As for doing writing in the canteen over lunch and being disturbed, I hear you. I am quickly learning that at my new job, everyone loves to eat lunch together. Which is fine, I suppose, if that’s how you want to spend your lunch break. But I am very judicious with how I allocate my exceedingly rare free time. For me, I am literally away from home at work for 12 hours each weekday, with of course one hour of lunch time sandwiched in the middle. After accounting for cooking, cleaning, grooming, et cetera et cetera, that leaves only about three hours each day to devote to marathon training (there is always another one on my horizon) and blogging/writing. So I am having to kind of assert myself as the lunch time loner at work in order to carve out more writing time. I imagine my new coworkers think I’m a bit antisocial, when really all it is is being judicious with time.

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      • I’ve been called many things as regards my storytelling (thankfully, most all positive), but gifted is a new one and arguably my favourite superlative so far. Thank you for the ego boost πŸ™‚ Especially from somebody who’s a massively talented writer themselves.
        I feel a lot of emotion towards the airport I worked at because I always loved the place even before I started working there. I’d go for pleasure drives to it just so I could walk around and soak up the ambience (me and my friend Tony would stand on the travelators and tell people “oi, this does the walking for you, y’know” as they rushed past. Funny times). When I started working there, the love for the place only increased. The job was tough, but so much fun. But then everything changed after about 18 months of being there and I saw an ugly side to the place that I’ve never gotten over. It’s with real bittersweetness that I regale stories of the airport now. The identity of it was destroyed by men in suits. Isn’t that the story of most everything nowadays?
        I hear you where writing time is concerned and that is partly why I’ve been unemployed for so long. I’ve said that I’ll only take a job that’s worth me surrendering my writing time and those jobs are very few and far between. Writing is about the most important thing to me after my immediate family and employers expect you to make them the most important thing once you start to work for them. I certainly won’t put a minimum wage retail/customer service/dogsbody job over my dreams. When I do start working, people will have to accept the fact that my time is my time and I don’t go in for idle chitchat and small talk. My lunch will be taken up by doing what I want, just like you do now. I have no problems making friends at work, but I won’t put that above my dreams either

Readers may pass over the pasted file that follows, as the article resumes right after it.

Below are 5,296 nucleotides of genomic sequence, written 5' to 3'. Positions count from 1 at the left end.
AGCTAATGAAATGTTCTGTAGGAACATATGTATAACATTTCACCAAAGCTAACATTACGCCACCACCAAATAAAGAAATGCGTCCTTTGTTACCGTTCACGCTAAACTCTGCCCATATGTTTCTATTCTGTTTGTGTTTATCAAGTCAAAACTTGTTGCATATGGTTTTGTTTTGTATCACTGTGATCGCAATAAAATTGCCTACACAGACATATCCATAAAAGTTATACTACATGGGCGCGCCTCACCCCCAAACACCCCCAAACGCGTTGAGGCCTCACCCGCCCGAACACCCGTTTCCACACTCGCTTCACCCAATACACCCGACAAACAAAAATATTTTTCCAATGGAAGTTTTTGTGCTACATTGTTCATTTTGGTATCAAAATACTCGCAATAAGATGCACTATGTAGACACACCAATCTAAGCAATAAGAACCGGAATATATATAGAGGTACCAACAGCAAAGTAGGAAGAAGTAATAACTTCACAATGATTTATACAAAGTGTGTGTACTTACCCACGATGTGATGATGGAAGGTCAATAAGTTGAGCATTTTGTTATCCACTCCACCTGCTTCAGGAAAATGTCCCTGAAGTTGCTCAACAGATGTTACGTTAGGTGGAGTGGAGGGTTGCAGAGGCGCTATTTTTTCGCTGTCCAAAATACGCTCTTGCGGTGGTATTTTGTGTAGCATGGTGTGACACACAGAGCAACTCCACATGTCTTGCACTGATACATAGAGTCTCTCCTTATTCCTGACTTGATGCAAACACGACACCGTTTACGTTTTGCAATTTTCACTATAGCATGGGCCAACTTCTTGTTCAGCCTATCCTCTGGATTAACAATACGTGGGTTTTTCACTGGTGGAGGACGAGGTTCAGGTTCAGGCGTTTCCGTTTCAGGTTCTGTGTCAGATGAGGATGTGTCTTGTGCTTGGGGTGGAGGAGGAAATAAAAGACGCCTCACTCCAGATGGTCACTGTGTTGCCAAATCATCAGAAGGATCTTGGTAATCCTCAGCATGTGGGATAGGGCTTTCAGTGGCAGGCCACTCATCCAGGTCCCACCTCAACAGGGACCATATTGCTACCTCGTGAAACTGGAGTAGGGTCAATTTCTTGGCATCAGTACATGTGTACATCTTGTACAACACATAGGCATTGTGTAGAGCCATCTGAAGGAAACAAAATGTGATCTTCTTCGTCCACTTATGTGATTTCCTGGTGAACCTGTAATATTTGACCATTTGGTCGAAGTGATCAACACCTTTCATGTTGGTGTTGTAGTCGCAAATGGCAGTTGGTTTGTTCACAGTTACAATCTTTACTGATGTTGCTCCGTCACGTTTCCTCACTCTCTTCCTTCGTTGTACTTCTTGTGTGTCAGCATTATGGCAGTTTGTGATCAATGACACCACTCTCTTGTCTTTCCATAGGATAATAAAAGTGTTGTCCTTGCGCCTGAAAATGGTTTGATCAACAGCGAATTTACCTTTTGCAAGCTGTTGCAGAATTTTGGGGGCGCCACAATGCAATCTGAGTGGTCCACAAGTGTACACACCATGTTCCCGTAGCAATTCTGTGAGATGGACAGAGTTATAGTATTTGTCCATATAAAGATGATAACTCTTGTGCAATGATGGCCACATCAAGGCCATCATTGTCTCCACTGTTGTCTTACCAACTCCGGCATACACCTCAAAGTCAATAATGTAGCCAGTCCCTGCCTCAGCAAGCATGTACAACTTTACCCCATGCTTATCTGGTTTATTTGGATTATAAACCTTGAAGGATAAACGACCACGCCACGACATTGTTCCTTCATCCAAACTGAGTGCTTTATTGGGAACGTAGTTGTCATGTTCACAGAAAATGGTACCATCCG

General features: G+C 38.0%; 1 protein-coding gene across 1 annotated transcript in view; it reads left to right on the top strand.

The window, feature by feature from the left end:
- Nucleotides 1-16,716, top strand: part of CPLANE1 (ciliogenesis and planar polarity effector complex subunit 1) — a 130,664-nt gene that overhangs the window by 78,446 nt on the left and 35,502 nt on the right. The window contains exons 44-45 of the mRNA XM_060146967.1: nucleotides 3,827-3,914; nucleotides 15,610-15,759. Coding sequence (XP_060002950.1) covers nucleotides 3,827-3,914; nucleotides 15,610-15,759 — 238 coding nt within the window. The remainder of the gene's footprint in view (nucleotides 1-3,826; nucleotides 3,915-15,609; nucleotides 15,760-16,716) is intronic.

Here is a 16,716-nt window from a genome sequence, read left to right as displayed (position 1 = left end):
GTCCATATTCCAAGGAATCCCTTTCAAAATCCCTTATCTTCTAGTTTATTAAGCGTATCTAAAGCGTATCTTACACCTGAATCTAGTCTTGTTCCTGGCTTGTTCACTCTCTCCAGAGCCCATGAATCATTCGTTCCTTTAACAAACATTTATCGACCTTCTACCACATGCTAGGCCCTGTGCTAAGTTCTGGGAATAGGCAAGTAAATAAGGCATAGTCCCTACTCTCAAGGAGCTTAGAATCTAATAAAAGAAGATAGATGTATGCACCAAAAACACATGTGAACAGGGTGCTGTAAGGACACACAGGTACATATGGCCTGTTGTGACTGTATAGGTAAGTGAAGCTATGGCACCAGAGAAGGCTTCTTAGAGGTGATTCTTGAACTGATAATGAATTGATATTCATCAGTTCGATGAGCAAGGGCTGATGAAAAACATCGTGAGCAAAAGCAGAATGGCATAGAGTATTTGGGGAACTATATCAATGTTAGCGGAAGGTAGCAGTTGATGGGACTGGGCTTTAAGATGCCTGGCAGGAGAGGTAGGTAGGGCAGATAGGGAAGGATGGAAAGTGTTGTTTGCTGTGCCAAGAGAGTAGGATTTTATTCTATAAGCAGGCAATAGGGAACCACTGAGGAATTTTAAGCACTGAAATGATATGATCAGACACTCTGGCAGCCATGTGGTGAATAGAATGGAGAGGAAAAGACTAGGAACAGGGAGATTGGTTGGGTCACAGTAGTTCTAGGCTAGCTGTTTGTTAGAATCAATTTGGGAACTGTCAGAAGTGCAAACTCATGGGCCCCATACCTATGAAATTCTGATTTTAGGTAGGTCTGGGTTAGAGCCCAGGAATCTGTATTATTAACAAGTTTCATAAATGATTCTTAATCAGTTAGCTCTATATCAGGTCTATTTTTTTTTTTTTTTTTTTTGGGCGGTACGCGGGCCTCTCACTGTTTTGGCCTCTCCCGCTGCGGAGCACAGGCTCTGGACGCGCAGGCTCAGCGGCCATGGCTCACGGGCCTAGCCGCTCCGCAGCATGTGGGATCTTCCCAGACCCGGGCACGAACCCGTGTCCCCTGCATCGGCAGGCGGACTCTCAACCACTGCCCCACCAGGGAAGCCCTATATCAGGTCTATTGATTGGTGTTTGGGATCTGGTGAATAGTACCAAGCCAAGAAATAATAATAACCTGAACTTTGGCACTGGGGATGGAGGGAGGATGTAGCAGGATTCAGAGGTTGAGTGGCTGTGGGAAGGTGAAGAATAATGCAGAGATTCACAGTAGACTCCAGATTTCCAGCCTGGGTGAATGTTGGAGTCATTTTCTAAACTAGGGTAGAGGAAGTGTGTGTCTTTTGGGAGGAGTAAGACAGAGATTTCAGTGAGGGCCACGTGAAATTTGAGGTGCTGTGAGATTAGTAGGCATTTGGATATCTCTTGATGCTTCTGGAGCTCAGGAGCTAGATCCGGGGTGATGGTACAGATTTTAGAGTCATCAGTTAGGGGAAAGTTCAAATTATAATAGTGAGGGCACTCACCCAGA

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      • From what I can tell so far, I think that your airport tales deserve their own narrative on your blog, or in a book! Just reading this takes me instantly back to childhood memories of my parents driving the family out to the local airport on a Saturday morning just to park by the road and watch the planes take off. It was truly magical, and your words bring back that memory so vividly. It is a shame that men in suits ruined that — and yes, in a nutshell, that seems to ruin a lot of things.

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      • I have considered my airport story before as there is a lot to tell in terms of the blatant nepotism and corruption at play there, but I worry about the position it might leave me in if I do. They’re not beyond taking legal action against a small man if their name is sullied. That very thing was the cause of my being unceremoniously fired despite my proven clinical depression and having a new born son at home. I agree that going and watching the planes is great fun, especially when you’re young and I will certainly suck up my ill feelings and take my little man to go and see them some day over summer

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      • It saddens me but does not surprise me that a corporation (whether it be an airport or anything else) would retaliate a writer like that. There’s a very good reason I’ve kept all the juicy tales from my former employer off the blog, even if they would be excellent fodder for a comedic narrative.

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      • I may well write it one day while not divulging the name of the airport and using false names. The hierarchy at the airport I worked at a very petty and egocentric people. The nepotism is the worst thing about it though

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  6. Since I work in a school, I must admit being around 4 years olds is in itself my happy place….of course the school also has 9 year olds, but they can be delightful too. So even when lunch time comes there is a playground out back to watch the children play that brings the joy too.

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  7. Oh I love the bike racks! I work in the middle of almost nowhere (they’re currently building 2 housing estates nearby though) 😒 From my office window I can see sheep in a field so close that I could go right up to the field. As I arrive at work there’s a field of cow’s (which occasionally block you in your car in the lane if the farmer has decided to move them to the next field if you’re unlucky to find yourself in this situation it can take a long time for the cows to manoeuvre themselves into the right field so I’m always beware going down the lane in a rush)! There used to be rabbits hopping around too but I haven’t seen any for a while.

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    • Hi! Thank you so much for stopping by, following, and commenting! It sounds like you have quite the pastoral scenery where you work. I think I would love being near sheep! Our neighbors down the road have goats, and I can occasionally hear them bleating.